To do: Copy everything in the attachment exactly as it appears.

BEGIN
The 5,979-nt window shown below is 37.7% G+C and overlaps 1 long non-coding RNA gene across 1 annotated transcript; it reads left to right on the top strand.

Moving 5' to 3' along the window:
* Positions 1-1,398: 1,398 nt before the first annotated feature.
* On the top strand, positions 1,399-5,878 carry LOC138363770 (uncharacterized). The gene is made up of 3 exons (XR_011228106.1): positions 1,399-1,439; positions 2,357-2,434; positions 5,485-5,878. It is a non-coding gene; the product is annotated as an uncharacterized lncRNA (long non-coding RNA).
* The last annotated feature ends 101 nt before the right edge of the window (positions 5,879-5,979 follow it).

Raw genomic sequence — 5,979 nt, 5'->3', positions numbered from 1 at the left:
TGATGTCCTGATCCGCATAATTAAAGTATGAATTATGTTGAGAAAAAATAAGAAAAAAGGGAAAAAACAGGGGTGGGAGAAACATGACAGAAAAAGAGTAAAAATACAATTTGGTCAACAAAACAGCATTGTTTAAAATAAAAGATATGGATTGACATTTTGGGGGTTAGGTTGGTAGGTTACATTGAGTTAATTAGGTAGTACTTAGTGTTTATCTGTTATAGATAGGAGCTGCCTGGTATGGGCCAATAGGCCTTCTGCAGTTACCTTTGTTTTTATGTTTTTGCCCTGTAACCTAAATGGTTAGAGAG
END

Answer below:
The 5,979-nt window shown below is 37.7% G+C and overlaps 1 long non-coding RNA gene across 1 annotated transcript; it reads left to right on the top strand.

Moving 5' to 3' along the window:
* Positions 1-1,398: 1,398 nt before the first annotated feature.
* On the top strand, positions 1,399-5,878 carry LOC138363770 (uncharacterized). The gene is made up of 3 exons (XR_011228106.1): positions 1,399-1,439; positions 2,357-2,434; positions 5,485-5,878. It is a non-coding gene; the product is annotated as an uncharacterized lncRNA (long non-coding RNA).
* The last annotated feature ends 101 nt before the right edge of the window (positions 5,879-5,979 follow it).

Raw genomic sequence — 5,979 nt, 5'->3', positions numbered from 1 at the left:
TGATGTCCTGATCCGCATAATTAAAGTATGAATTATGTTGAGAAAAAATAAGAAAAAAGGGAAAAAACAGGGGTGGGAGAAACATGACAGAAAAAGAGTAAAAATACAATTTGGTCAACAAAACAGCATTGTTTAAAATAAAAGATATGGATTGACATTTTGGGGGTTAGGTTGGTAGGTTACATTGAGTTAATTAGGTAGTACTTAGTGTTTATCTGTTATAGATAGGAGCTGCCTGGTATGGGCCAATAGGCCTTCTGCAGTTACCTTTGTTTTTATGTTTTTGCCCTGTAACCTAAATGGTTAGAGAG